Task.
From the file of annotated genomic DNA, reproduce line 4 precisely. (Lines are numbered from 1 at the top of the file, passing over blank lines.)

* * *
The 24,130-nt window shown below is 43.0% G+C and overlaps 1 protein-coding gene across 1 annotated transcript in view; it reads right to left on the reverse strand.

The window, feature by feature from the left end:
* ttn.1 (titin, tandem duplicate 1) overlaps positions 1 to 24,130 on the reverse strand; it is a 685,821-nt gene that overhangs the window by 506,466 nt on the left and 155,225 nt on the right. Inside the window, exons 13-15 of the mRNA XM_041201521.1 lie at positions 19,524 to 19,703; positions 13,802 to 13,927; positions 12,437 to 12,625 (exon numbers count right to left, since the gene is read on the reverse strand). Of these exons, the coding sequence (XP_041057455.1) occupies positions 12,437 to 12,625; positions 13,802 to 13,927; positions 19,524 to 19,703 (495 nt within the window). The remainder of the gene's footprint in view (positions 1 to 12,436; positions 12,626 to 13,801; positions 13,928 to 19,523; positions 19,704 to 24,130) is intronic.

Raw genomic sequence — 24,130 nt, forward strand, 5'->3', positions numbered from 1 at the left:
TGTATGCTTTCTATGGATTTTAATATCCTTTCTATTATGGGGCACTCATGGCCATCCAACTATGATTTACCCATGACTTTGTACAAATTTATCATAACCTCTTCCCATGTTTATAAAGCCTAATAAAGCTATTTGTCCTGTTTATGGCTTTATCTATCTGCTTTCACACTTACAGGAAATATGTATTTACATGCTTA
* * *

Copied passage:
Raw genomic sequence — 24,130 nt, forward strand, 5'->3', positions numbered from 1 at the left: